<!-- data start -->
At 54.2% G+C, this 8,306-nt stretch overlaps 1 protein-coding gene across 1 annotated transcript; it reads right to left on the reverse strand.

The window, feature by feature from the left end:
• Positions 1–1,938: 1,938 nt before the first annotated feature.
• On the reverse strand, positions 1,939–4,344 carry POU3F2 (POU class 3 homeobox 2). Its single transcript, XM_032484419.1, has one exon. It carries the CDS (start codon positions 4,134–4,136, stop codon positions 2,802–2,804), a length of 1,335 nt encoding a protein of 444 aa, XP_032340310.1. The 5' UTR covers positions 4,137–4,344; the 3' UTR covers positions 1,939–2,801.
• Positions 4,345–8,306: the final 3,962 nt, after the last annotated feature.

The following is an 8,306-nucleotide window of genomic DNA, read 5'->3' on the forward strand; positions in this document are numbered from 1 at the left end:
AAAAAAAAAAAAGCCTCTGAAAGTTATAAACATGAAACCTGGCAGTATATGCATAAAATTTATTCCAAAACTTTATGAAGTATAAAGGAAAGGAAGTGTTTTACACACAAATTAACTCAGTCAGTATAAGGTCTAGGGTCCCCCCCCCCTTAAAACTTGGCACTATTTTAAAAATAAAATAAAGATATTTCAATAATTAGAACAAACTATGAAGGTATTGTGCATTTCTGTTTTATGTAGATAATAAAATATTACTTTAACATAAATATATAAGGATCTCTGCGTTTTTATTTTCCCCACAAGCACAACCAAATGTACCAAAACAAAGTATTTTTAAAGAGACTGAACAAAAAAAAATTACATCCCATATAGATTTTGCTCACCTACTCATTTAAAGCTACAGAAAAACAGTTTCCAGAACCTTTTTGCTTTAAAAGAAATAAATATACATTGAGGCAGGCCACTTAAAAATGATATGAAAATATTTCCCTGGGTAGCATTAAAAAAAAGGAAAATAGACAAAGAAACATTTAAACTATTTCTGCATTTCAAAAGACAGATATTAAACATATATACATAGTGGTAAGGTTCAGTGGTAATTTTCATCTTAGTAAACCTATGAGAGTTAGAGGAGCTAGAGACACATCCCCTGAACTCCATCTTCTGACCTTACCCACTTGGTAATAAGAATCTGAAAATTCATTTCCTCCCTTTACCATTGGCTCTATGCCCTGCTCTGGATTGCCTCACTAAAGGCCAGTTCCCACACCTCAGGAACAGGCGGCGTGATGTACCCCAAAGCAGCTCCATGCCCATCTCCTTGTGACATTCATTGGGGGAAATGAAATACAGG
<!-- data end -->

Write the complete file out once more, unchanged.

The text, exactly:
At 54.2% G+C, this 8,306-nt stretch overlaps 1 protein-coding gene across 1 annotated transcript; it reads right to left on the reverse strand.

The window, feature by feature from the left end:
• Positions 1–1,938: 1,938 nt before the first annotated feature.
• On the reverse strand, positions 1,939–4,344 carry POU3F2 (POU class 3 homeobox 2). Its single transcript, XM_032484419.1, has one exon. It carries the CDS (start codon positions 4,134–4,136, stop codon positions 2,802–2,804), a length of 1,335 nt encoding a protein of 444 aa, XP_032340310.1. The 5' UTR covers positions 4,137–4,344; the 3' UTR covers positions 1,939–2,801.
• Positions 4,345–8,306: the final 3,962 nt, after the last annotated feature.

The following is an 8,306-nucleotide window of genomic DNA, read 5'->3' on the forward strand; positions in this document are numbered from 1 at the left end:
AAAAAAAAAAAAGCCTCTGAAAGTTATAAACATGAAACCTGGCAGTATATGCATAAAATTTATTCCAAAACTTTATGAAGTATAAAGGAAAGGAAGTGTTTTACACACAAATTAACTCAGTCAGTATAAGGTCTAGGGTCCCCCCCCCCTTAAAACTTGGCACTATTTTAAAAATAAAATAAAGATATTTCAATAATTAGAACAAACTATGAAGGTATTGTGCATTTCTGTTTTATGTAGATAATAAAATATTACTTTAACATAAATATATAAGGATCTCTGCGTTTTTATTTTCCCCACAAGCACAACCAAATGTACCAAAACAAAGTATTTTTAAAGAGACTGAACAAAAAAAAATTACATCCCATATAGATTTTGCTCACCTACTCATTTAAAGCTACAGAAAAACAGTTTCCAGAACCTTTTTGCTTTAAAAGAAATAAATATACATTGAGGCAGGCCACTTAAAAATGATATGAAAATATTTCCCTGGGTAGCATTAAAAAAAAGGAAAATAGACAAAGAAACATTTAAACTATTTCTGCATTTCAAAAGACAGATATTAAACATATATACATAGTGGTAAGGTTCAGTGGTAATTTTCATCTTAGTAAACCTATGAGAGTTAGAGGAGCTAGAGACACATCCCCTGAACTCCATCTTCTGACCTTACCCACTTGGTAATAAGAATCTGAAAATTCATTTCCTCCCTTTACCATTGGCTCTATGCCCTGCTCTGGATTGCCTCACTAAAGGCCAGTTCCCACACCTCAGGAACAGGCGGCGTGATGTACCCCAAAGCAGCTCCATGCCCATCTCCTTGTGACATTCATTGGGGGAAATGAAATACAGG